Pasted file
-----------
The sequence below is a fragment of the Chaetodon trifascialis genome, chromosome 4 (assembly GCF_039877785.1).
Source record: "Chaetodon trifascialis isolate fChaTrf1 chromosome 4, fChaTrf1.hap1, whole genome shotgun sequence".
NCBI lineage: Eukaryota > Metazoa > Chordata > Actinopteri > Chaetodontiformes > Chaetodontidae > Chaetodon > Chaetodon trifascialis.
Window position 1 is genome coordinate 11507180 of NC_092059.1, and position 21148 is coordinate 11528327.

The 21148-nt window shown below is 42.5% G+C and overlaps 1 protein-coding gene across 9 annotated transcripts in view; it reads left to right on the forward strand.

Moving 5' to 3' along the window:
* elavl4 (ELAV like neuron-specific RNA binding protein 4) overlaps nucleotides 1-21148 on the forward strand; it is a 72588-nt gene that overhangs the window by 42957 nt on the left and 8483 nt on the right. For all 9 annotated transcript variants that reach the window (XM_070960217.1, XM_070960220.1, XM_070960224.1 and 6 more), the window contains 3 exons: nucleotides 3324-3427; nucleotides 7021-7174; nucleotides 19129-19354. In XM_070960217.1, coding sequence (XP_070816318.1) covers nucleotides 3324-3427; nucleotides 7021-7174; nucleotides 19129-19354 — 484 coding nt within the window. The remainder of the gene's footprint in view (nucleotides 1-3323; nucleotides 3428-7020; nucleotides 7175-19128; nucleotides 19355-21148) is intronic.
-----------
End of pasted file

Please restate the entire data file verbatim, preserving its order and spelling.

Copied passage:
The sequence below is a fragment of the Chaetodon trifascialis genome, chromosome 4 (assembly GCF_039877785.1).
Source record: "Chaetodon trifascialis isolate fChaTrf1 chromosome 4, fChaTrf1.hap1, whole genome shotgun sequence".
NCBI lineage: Eukaryota > Metazoa > Chordata > Actinopteri > Chaetodontiformes > Chaetodontidae > Chaetodon > Chaetodon trifascialis.
Window position 1 is genome coordinate 11507180 of NC_092059.1, and position 21148 is coordinate 11528327.

The 21148-nt window shown below is 42.5% G+C and overlaps 1 protein-coding gene across 9 annotated transcripts in view; it reads left to right on the forward strand.

Moving 5' to 3' along the window:
* elavl4 (ELAV like neuron-specific RNA binding protein 4) overlaps nucleotides 1-21148 on the forward strand; it is a 72588-nt gene that overhangs the window by 42957 nt on the left and 8483 nt on the right. For all 9 annotated transcript variants that reach the window (XM_070960217.1, XM_070960220.1, XM_070960224.1 and 6 more), the window contains 3 exons: nucleotides 3324-3427; nucleotides 7021-7174; nucleotides 19129-19354. In XM_070960217.1, coding sequence (XP_070816318.1) covers nucleotides 3324-3427; nucleotides 7021-7174; nucleotides 19129-19354 — 484 coding nt within the window. The remainder of the gene's footprint in view (nucleotides 1-3323; nucleotides 3428-7020; nucleotides 7175-19128; nucleotides 19355-21148) is intronic.